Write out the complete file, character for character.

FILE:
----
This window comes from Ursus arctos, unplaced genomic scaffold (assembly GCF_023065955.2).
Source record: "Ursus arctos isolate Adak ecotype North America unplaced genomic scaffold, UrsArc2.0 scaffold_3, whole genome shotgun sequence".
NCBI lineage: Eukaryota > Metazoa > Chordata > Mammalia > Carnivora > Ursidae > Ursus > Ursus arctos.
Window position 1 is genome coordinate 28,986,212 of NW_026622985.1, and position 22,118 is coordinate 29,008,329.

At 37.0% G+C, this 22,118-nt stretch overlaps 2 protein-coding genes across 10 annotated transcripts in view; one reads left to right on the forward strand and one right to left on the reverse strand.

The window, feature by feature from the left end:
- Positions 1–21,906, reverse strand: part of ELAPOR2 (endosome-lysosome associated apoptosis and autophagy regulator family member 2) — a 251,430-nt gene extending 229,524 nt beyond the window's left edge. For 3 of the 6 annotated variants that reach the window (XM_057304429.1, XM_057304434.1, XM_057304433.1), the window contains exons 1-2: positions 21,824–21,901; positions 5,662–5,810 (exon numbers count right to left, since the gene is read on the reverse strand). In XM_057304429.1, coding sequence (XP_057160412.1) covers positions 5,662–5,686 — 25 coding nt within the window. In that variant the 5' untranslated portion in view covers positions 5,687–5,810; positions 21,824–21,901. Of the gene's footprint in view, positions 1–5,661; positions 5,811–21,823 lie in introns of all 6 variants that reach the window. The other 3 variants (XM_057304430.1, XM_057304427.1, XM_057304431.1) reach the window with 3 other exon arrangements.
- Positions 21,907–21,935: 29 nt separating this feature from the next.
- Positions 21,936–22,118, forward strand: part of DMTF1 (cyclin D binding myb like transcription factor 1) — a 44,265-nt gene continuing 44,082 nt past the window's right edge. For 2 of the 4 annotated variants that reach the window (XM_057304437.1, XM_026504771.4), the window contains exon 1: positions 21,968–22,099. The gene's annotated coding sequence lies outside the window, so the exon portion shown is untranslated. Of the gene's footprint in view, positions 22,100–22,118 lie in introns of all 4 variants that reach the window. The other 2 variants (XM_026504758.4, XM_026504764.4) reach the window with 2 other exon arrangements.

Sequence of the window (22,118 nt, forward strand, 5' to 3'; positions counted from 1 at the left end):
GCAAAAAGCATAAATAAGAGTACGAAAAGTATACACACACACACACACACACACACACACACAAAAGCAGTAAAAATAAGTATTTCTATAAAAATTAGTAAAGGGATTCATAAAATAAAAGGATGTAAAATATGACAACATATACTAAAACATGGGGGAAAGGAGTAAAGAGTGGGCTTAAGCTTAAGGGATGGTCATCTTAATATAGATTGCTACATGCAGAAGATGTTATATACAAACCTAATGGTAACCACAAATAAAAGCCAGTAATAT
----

This window comes from Ursus arctos, unplaced genomic scaffold (assembly GCF_023065955.2).
Source record: "Ursus arctos isolate Adak ecotype North America unplaced genomic scaffold, UrsArc2.0 scaffold_3, whole genome shotgun sequence".
NCBI lineage: Eukaryota > Metazoa > Chordata > Mammalia > Carnivora > Ursidae > Ursus > Ursus arctos.
Window position 1 is genome coordinate 28,986,212 of NW_026622985.1, and position 22,118 is coordinate 29,008,329.

At 37.0% G+C, this 22,118-nt stretch overlaps 2 protein-coding genes across 10 annotated transcripts in view; one reads left to right on the forward strand and one right to left on the reverse strand.

The window, feature by feature from the left end:
- Positions 1–21,906, reverse strand: part of ELAPOR2 (endosome-lysosome associated apoptosis and autophagy regulator family member 2) — a 251,430-nt gene extending 229,524 nt beyond the window's left edge. For 3 of the 6 annotated variants that reach the window (XM_057304429.1, XM_057304434.1, XM_057304433.1), the window contains exons 1-2: positions 21,824–21,901; positions 5,662–5,810 (exon numbers count right to left, since the gene is read on the reverse strand). In XM_057304429.1, coding sequence (XP_057160412.1) covers positions 5,662–5,686 — 25 coding nt within the window. In that variant the 5' untranslated portion in view covers positions 5,687–5,810; positions 21,824–21,901. Of the gene's footprint in view, positions 1–5,661; positions 5,811–21,823 lie in introns of all 6 variants that reach the window. The other 3 variants (XM_057304430.1, XM_057304427.1, XM_057304431.1) reach the window with 3 other exon arrangements.
- Positions 21,907–21,935: 29 nt separating this feature from the next.
- Positions 21,936–22,118, forward strand: part of DMTF1 (cyclin D binding myb like transcription factor 1) — a 44,265-nt gene continuing 44,082 nt past the window's right edge. For 2 of the 4 annotated variants that reach the window (XM_057304437.1, XM_026504771.4), the window contains exon 1: positions 21,968–22,099. The gene's annotated coding sequence lies outside the window, so the exon portion shown is untranslated. Of the gene's footprint in view, positions 22,100–22,118 lie in introns of all 4 variants that reach the window. The other 2 variants (XM_026504758.4, XM_026504764.4) reach the window with 2 other exon arrangements.

Sequence of the window (22,118 nt, forward strand, 5' to 3'; positions counted from 1 at the left end):
GCAAAAAGCATAAATAAGAGTACGAAAAGTATACACACACACACACACACACACACACACACAAAAGCAGTAAAAATAAGTATTTCTATAAAAATTAGTAAAGGGATTCATAAAATAAAAGGATGTAAAATATGACAACATATACTAAAACATGGGGGAAAGGAGTAAAGAGTGGGCTTAAGCTTAAGGGATGGTCATCTTAATATAGATTGCTACATGCAGAAGATGTTATATACAAACCTAATGGTAACCACAAATAAAAGCCAGTAATAT